Robin had Will on every drug imaginable, but he wasn’t getting better. She began to feel like there wasn’t much she could do for him. One day she asked why his room was always dirty, and he admitted that the cleaning staff was too afraid to go inside the room. “Don’t worry about it, it doesn’t bother me.” She marched up to the Intern and demanded that something be done about it. Eventually, the Chief Resident caught wind of this and scolded the cleaning staff. He may have been dying, may have been bone-thin and always tired with a fever, but he deserved dignity. Robin talked to Will every day, about his family, about his regrets. He talked a lot about his mom – he hadn’t spoken to her since she’d kicked him out. Robin called his mom several times, and it never went well. The phone calls were always short and full of harsh words. My mom felt almost powerless, Will was in bad shape and it was looking like the end for him. She wanted Will to have the chance to speak with his mom.
During rounds one day, Robin insisted the doctors talk about Will. She explained that he wasn’t doing well. The Chief Resident looked at her and said, “We can’t save them all.” She realized then that no one expected Will to make it. She was doing as much research as possible, reading about similar cases of Pneumocystis Carinii and possible treatments every night. It was approaching the end of Robin’s rotation, soon she’d leave the hospital and a new group of medical students would take over care of the patients. To her surprise, Will’s mom did show up one day, bearing a small gift from the hospital gift shop. Robin doesn’t know what Will and his mom talked about, but she feels happy that, despite everything, she could do something for him. She never found a miracle cure for Will. On the last day of her rotation, she had a chance to speak with him. She sat on his bed and he said to her, “Listen, I know you have done everything you can for me. I want you to know that I will always remember you and I am thankful for what you have done. You’re going to be a great doctor.” Robin was choked up. He was saying goodbye to her like he was going to die.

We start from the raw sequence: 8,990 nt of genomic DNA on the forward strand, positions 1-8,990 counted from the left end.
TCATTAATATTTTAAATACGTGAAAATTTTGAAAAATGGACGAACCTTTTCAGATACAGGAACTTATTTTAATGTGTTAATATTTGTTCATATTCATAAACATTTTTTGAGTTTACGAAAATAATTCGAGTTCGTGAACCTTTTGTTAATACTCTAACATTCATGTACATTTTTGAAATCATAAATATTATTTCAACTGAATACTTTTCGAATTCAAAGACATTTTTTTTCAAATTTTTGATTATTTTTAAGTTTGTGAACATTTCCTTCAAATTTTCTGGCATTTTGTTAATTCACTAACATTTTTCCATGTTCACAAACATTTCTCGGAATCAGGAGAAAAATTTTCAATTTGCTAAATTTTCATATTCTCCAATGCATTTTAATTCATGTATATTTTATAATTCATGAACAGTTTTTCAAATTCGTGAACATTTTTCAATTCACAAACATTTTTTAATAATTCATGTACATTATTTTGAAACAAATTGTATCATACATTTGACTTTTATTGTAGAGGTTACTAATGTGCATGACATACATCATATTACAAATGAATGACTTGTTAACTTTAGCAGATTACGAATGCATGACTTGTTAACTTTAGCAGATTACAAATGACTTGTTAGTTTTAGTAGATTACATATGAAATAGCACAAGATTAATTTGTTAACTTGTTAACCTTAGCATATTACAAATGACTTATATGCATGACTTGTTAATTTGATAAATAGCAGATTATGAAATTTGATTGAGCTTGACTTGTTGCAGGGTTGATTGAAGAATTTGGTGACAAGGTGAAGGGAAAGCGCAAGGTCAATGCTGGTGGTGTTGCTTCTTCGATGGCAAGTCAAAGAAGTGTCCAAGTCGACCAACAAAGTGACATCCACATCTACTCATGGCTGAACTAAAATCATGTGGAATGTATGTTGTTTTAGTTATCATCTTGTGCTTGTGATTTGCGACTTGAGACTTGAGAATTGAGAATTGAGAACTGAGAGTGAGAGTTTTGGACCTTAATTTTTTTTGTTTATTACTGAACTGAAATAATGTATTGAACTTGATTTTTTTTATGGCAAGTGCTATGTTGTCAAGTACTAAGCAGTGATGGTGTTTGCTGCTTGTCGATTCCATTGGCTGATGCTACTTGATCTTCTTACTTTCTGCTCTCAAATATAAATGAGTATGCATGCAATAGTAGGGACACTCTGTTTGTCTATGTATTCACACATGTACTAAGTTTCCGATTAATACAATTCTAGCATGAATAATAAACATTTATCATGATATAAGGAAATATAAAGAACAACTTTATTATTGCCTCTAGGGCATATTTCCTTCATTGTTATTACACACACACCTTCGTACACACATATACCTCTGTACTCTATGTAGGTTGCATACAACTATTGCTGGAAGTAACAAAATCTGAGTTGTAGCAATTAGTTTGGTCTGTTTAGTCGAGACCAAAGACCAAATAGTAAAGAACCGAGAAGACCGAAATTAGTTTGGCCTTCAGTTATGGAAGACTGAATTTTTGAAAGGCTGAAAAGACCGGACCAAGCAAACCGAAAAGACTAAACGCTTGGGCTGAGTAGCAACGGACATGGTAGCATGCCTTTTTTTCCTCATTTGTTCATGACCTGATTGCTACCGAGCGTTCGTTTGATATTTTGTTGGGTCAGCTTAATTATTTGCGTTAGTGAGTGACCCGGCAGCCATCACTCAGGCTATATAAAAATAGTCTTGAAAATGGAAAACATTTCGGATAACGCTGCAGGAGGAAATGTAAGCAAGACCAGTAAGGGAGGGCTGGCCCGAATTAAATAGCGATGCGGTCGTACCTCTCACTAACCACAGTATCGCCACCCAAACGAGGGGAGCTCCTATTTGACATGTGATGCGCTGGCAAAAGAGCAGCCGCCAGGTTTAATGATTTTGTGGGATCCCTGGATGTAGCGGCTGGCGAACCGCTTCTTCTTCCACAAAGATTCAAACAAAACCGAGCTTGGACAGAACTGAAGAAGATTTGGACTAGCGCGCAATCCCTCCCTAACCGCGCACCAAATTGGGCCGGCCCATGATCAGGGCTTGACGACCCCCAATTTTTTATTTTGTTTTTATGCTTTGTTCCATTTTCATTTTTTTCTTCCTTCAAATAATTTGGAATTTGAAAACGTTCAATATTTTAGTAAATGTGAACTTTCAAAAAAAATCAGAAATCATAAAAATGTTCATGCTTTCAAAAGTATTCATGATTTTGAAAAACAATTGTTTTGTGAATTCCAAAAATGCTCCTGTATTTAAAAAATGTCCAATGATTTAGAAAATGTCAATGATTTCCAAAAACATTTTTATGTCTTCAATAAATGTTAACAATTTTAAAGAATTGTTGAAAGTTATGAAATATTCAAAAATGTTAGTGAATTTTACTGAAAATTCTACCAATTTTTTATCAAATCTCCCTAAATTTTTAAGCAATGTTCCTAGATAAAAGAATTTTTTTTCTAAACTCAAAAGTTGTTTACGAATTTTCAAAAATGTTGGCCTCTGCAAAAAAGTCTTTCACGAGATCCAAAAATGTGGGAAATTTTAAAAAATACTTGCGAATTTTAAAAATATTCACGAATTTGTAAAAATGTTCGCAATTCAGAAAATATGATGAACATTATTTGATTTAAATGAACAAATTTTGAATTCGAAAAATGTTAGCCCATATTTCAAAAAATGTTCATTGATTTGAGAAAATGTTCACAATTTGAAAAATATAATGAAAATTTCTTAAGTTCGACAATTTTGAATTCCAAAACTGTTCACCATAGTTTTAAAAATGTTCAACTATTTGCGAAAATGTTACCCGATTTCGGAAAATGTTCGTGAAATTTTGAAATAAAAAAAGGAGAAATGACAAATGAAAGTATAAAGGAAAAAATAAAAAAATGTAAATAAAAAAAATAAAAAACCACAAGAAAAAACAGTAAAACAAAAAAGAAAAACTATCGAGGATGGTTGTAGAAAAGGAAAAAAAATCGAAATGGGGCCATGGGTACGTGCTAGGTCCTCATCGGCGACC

A few weeks later she went out to a bar near the hospital with some other students. She doesn’t drink, but if you bought two drinks, you’d get a free appetizer. She’d give her drinks to friends and eat for everybody. A kid that she didn’t recognize came up to her and said that one of her old patients wanted him to send a message. “Will wanted me to find you wherever you were and tell you that he walked out of the hospital.” Robin looked like she’d turned to stone. She was expecting to be told that Will was dead.
The student put his hands on her shoulders and started shaking her. He explained that when he took over her patient, the Chief Resident instructed him to stop all of Will’s medications. They were trying to withdraw all care and let him die. “But he got better, and we discharged him. He was insistent that I find you and tell you.” Robin was shocked. “It meant everything to me to hear that. I felt like my team wasn’t good to him. Why couldn’t they go in to see him? They were the fucking doctors, I’m the medical student. Did they just keep him alive for me? They were just going to let him die. But they couldn’t tell me that, because they knew I would not have tolerated that. I don’t know what I would have done but I wouldn’t have tolerated that.”
When I was coming out, I never could have imagined that my mom had been on the front lines like that, that she’d witnessed true horror. It’s possible she’s done more for my community than I ever will. I felt an overwhelming sense of grief when she told me Will’s story. I’d already known about the AIDs crisis, of course, but I wasn’t there. I’m too young to fully understand what those years were like. Hearing a personal story like Will’s makes our painful history more real. The hundreds of thousands who died become more than just numbers, you realize that they were patients, sons, lovers, the list goes on. The people who refused to help the sick transform from imagined, cartoonish villains to real individuals: doctors, cleaning staff, mothers. I imagine my mom with long braids and an even longer face, staring down at Will, truly afraid that he could die because of her team’s neglect. My mom and I are different, but we are not strangers. She knows me, knows my community. She knows that gay history is a painful history. I think that’s why she didn’t discuss gay people before I came out; she didn’t want me to know that sometimes gay kids get harassed, get sick, get kicked out. She wanted to protect me from that pain.